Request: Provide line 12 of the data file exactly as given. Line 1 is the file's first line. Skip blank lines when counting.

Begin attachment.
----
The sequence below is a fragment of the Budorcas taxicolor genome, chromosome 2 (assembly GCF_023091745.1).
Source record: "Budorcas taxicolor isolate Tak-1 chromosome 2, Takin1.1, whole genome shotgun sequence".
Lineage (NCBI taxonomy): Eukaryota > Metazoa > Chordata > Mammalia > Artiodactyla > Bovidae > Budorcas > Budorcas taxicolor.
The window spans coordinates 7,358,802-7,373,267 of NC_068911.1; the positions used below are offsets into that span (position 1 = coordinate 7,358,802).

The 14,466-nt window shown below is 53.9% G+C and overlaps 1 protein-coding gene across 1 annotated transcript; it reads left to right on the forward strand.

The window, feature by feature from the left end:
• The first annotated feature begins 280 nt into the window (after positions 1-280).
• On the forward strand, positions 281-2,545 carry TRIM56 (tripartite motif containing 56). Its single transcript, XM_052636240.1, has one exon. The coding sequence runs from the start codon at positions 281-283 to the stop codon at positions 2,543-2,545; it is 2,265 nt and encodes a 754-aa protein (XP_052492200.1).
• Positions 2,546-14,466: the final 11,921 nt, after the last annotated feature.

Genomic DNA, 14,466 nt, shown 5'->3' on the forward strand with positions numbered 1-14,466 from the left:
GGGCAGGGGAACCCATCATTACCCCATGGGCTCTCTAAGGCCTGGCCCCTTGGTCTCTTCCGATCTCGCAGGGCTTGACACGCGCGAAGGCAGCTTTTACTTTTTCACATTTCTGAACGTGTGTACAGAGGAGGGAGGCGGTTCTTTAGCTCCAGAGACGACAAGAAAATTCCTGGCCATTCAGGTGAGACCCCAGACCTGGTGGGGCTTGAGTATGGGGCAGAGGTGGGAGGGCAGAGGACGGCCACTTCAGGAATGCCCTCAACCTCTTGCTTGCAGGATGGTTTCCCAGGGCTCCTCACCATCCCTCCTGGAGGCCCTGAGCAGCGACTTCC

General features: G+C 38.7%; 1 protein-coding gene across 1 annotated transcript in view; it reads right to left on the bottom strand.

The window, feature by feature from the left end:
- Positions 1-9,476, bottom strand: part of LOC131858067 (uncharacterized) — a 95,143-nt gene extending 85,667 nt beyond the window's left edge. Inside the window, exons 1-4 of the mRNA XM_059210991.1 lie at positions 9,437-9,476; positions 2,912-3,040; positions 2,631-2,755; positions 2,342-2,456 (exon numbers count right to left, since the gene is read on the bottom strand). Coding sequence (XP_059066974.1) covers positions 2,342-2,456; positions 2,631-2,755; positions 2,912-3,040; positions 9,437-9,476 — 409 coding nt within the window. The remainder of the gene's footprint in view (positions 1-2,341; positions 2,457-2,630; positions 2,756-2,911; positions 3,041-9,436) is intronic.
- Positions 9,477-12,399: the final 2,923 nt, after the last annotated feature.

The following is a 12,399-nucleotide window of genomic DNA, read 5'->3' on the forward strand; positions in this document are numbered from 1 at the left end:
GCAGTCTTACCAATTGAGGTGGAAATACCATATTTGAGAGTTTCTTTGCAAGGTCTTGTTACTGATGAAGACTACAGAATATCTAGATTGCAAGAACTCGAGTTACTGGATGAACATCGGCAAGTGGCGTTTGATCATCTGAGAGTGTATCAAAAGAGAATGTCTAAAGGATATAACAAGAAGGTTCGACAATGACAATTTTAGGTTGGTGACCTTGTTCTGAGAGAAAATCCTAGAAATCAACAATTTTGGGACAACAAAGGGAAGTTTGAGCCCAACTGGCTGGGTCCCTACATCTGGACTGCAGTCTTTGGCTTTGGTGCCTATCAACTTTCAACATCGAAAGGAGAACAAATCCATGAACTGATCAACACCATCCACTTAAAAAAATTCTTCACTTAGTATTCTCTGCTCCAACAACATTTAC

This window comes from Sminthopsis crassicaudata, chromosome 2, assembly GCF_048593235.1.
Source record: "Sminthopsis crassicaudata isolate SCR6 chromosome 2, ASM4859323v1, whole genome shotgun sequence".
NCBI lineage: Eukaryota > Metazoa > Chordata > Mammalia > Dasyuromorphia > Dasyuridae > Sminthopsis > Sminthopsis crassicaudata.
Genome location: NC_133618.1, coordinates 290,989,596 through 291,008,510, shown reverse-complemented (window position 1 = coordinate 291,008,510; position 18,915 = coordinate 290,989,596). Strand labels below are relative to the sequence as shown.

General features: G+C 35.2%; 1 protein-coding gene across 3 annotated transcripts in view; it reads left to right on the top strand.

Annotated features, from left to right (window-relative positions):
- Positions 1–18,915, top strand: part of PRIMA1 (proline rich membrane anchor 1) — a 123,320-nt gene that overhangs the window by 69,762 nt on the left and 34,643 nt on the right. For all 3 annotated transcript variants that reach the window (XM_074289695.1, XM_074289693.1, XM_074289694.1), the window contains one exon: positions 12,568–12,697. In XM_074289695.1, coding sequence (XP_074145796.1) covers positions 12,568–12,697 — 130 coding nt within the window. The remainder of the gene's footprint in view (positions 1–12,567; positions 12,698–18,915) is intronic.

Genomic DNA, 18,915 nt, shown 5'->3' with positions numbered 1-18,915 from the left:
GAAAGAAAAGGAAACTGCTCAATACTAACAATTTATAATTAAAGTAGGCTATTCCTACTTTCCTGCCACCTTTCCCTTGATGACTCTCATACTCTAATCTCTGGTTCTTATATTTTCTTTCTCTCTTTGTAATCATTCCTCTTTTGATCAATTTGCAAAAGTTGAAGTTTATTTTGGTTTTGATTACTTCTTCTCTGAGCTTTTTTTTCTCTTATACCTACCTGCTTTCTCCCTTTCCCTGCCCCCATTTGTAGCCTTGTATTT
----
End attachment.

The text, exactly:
General features: G+C 38.7%; 1 protein-coding gene across 1 annotated transcript in view; it reads right to left on the bottom strand.